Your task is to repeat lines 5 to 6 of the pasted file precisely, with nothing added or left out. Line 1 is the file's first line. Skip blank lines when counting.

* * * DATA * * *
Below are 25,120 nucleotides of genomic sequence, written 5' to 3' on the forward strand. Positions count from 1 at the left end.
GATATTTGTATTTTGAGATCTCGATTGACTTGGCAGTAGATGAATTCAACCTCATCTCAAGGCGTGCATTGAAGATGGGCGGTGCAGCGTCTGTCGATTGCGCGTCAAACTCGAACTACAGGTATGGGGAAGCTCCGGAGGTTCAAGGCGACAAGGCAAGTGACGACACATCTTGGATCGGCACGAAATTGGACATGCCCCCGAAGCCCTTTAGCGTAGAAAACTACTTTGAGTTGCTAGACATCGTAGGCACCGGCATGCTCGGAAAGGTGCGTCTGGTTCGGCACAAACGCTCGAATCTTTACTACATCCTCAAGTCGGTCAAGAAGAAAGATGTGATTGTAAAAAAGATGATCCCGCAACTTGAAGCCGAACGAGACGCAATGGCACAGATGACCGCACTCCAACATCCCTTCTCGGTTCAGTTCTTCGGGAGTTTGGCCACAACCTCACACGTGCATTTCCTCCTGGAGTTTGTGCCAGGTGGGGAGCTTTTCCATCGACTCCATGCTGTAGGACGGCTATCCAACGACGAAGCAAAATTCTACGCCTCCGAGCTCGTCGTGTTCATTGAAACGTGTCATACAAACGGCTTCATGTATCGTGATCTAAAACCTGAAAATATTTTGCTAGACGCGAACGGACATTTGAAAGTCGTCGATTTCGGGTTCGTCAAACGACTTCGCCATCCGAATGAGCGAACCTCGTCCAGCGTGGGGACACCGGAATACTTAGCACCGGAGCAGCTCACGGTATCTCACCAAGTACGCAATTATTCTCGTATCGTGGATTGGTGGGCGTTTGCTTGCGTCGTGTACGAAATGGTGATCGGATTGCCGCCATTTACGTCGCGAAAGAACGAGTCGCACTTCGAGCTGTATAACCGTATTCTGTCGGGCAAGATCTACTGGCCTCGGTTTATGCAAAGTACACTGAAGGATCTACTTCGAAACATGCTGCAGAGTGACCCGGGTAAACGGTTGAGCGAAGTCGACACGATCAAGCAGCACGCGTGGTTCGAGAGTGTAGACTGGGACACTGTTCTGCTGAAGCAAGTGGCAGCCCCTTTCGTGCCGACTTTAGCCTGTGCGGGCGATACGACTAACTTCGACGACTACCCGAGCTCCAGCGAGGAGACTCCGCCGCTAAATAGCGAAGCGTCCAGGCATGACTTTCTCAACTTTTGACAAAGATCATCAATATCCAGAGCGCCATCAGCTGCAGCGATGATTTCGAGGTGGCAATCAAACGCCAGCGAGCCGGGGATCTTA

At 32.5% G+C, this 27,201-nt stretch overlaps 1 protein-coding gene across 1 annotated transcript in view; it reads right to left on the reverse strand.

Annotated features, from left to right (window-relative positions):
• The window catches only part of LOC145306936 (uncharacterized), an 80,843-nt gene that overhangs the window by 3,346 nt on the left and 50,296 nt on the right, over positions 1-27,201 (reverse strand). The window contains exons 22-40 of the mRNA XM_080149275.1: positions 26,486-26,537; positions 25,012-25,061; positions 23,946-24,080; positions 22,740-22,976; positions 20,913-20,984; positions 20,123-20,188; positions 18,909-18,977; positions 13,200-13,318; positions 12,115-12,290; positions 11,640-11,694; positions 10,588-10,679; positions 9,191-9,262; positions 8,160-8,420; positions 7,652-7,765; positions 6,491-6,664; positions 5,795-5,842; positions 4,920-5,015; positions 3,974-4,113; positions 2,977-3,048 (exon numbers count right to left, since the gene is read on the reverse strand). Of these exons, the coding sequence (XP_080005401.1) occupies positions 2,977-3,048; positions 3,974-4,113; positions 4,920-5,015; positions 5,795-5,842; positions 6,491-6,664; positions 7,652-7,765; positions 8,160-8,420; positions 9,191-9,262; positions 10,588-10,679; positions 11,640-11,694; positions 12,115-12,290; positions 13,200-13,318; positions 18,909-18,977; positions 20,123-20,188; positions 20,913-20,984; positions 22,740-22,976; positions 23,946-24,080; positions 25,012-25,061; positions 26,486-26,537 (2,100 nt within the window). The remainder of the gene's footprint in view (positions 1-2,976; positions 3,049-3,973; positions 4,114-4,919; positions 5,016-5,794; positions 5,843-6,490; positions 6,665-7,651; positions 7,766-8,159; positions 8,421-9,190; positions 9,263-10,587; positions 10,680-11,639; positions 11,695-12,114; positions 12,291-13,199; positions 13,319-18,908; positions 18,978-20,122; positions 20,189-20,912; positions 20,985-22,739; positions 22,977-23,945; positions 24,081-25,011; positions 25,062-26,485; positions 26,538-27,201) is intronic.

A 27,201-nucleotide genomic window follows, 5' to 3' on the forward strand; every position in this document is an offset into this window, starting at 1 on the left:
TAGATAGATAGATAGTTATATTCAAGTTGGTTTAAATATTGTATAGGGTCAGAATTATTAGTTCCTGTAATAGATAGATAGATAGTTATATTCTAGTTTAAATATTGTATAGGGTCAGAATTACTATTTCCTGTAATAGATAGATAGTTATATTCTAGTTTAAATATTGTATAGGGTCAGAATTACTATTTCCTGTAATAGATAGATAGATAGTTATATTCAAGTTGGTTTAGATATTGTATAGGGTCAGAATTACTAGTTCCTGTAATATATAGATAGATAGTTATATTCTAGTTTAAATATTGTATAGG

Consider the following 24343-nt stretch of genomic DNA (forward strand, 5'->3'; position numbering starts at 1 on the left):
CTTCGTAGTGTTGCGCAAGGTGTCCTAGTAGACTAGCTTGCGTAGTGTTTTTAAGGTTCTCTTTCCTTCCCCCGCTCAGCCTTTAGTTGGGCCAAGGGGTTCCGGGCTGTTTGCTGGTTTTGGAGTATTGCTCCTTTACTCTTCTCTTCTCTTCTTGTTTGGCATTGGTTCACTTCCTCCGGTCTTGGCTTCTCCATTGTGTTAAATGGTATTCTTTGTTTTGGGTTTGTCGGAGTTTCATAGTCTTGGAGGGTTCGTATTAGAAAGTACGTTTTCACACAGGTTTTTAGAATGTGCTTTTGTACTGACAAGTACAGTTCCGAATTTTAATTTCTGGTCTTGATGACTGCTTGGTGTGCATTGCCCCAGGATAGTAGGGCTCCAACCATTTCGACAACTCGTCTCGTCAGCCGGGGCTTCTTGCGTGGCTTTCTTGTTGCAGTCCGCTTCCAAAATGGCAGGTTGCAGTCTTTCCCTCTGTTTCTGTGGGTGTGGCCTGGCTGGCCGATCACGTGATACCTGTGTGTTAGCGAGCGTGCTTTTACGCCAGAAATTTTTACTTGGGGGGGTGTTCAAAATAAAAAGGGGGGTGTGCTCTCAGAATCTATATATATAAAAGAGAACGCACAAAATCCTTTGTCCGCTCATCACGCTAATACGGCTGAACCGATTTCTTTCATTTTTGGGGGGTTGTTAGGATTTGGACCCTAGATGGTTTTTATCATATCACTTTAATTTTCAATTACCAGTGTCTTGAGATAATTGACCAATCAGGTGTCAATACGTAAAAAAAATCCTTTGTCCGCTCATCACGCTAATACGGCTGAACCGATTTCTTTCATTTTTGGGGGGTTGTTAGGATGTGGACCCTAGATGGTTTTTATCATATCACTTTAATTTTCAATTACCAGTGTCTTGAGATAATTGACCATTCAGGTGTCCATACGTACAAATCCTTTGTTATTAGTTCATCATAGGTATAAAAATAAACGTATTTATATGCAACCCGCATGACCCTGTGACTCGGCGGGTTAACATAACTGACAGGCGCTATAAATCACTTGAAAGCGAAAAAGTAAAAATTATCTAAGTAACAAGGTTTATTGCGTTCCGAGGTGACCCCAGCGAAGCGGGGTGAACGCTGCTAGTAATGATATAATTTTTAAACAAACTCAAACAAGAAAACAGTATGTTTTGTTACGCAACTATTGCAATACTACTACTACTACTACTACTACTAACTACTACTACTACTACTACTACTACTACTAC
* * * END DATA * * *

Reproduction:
• The window catches only part of LOC145306936 (uncharacterized), an 80,843-nt gene that overhangs the window by 3,346 nt on the left and 50,296 nt on the right, over positions 1-27,201 (reverse strand). The window contains exons 22-40 of the mRNA XM_080149275.1: positions 26,486-26,537; positions 25,012-25,061; positions 23,946-24,080; positions 22,740-22,976; positions 20,913-20,984; positions 20,123-20,188; positions 18,909-18,977; positions 13,200-13,318; positions 12,115-12,290; positions 11,640-11,694; positions 10,588-10,679; positions 9,191-9,262; positions 8,160-8,420; positions 7,652-7,765; positions 6,491-6,664; positions 5,795-5,842; positions 4,920-5,015; positions 3,974-4,113; positions 2,977-3,048 (exon numbers count right to left, since the gene is read on the reverse strand). Of these exons, the coding sequence (XP_080005401.1) occupies positions 2,977-3,048; positions 3,974-4,113; positions 4,920-5,015; positions 5,795-5,842; positions 6,491-6,664; positions 7,652-7,765; positions 8,160-8,420; positions 9,191-9,262; positions 10,588-10,679; positions 11,640-11,694; positions 12,115-12,290; positions 13,200-13,318; positions 18,909-18,977; positions 20,123-20,188; positions 20,913-20,984; positions 22,740-22,976; positions 23,946-24,080; positions 25,012-25,061; positions 26,486-26,537 (2,100 nt within the window). The remainder of the gene's footprint in view (positions 1-2,976; positions 3,049-3,973; positions 4,114-4,919; positions 5,016-5,794; positions 5,843-6,490; positions 6,665-7,651; positions 7,766-8,159; positions 8,421-9,190; positions 9,263-10,587; positions 10,680-11,639; positions 11,695-12,114; positions 12,291-13,199; positions 13,319-18,908; positions 18,978-20,122; positions 20,189-20,912; positions 20,985-22,739; positions 22,977-23,945; positions 24,081-25,011; positions 25,062-26,485; positions 26,538-27,201) is intronic.

A 27,201-nucleotide genomic window follows, 5' to 3' on the forward strand; every position in this document is an offset into this window, starting at 1 on the left: